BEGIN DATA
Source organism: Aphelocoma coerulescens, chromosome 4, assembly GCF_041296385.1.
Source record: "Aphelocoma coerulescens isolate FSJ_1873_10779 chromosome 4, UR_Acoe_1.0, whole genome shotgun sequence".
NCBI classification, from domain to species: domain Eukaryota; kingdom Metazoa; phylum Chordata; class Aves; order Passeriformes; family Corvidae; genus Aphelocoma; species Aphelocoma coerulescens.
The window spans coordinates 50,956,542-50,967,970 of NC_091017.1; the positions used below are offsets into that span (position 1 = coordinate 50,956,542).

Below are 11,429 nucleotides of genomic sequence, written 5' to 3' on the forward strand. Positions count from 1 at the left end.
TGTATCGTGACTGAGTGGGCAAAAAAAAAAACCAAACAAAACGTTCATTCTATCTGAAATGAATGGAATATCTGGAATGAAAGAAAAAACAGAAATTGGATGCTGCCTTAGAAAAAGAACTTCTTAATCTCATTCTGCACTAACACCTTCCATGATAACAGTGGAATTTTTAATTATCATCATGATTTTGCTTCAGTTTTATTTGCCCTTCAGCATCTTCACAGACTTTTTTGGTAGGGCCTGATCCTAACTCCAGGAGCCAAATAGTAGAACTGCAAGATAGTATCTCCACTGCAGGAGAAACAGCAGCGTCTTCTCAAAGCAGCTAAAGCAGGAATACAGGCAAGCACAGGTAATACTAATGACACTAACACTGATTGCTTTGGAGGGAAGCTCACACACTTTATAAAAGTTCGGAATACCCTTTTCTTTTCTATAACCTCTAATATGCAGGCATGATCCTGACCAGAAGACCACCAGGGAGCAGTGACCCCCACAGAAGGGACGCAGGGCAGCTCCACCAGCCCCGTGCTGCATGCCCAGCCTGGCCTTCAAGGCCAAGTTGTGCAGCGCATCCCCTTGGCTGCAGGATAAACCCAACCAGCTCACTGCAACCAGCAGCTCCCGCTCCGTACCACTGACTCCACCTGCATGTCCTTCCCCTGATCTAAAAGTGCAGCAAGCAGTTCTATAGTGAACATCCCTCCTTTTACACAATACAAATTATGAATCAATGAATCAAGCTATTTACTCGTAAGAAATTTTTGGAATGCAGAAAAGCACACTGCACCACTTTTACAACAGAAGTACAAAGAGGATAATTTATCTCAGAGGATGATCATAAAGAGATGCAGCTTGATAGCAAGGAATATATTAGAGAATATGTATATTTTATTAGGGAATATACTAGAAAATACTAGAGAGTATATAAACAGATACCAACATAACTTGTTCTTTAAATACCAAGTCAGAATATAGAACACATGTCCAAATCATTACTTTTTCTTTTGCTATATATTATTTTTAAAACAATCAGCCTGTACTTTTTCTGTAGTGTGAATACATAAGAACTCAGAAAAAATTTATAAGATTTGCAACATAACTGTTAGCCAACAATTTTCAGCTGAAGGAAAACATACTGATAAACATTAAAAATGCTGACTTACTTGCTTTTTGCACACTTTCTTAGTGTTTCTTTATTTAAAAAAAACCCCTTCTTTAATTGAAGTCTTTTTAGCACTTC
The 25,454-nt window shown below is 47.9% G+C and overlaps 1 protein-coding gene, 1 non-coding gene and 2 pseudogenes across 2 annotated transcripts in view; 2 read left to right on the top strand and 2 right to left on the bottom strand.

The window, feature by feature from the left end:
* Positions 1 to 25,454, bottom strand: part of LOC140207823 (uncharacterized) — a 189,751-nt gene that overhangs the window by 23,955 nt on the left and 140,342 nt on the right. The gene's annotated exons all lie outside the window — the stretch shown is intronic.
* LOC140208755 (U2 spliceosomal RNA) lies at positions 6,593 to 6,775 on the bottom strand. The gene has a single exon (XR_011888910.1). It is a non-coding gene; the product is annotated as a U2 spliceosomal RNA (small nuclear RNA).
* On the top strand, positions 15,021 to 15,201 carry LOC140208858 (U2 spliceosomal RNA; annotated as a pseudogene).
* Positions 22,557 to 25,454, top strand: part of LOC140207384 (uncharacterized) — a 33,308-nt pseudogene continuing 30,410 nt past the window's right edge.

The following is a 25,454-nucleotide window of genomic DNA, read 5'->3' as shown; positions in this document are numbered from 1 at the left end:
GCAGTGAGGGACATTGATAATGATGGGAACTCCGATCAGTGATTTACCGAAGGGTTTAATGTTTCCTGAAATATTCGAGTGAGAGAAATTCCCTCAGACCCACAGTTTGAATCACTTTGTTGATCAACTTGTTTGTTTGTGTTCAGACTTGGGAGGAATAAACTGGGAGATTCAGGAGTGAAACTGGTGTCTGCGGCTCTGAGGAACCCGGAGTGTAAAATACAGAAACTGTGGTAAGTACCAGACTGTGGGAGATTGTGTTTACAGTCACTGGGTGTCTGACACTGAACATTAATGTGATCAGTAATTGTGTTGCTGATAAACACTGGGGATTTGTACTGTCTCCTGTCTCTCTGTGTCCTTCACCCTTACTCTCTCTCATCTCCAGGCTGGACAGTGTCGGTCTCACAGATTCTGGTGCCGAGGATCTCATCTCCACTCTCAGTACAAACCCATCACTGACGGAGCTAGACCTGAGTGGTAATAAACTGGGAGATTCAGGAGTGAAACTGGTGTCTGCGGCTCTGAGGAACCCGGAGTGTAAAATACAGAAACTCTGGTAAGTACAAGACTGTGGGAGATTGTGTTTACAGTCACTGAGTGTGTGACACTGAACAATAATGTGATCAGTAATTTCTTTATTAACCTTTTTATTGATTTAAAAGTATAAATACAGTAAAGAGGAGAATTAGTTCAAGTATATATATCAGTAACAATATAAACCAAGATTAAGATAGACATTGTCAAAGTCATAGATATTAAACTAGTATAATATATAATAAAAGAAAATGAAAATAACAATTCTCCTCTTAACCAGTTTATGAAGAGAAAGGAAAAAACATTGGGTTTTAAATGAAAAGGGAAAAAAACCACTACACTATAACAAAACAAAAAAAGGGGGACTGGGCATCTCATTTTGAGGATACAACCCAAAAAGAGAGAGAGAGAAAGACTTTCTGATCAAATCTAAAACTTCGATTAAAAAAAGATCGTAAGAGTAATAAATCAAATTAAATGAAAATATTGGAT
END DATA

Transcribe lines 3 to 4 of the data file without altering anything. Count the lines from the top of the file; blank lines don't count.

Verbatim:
NCBI classification, from domain to species: domain Eukaryota; kingdom Metazoa; phylum Chordata; class Aves; order Passeriformes; family Corvidae; genus Aphelocoma; species Aphelocoma coerulescens.
The window spans coordinates 50,956,542-50,967,970 of NC_091017.1; the positions used below are offsets into that span (position 1 = coordinate 50,956,542).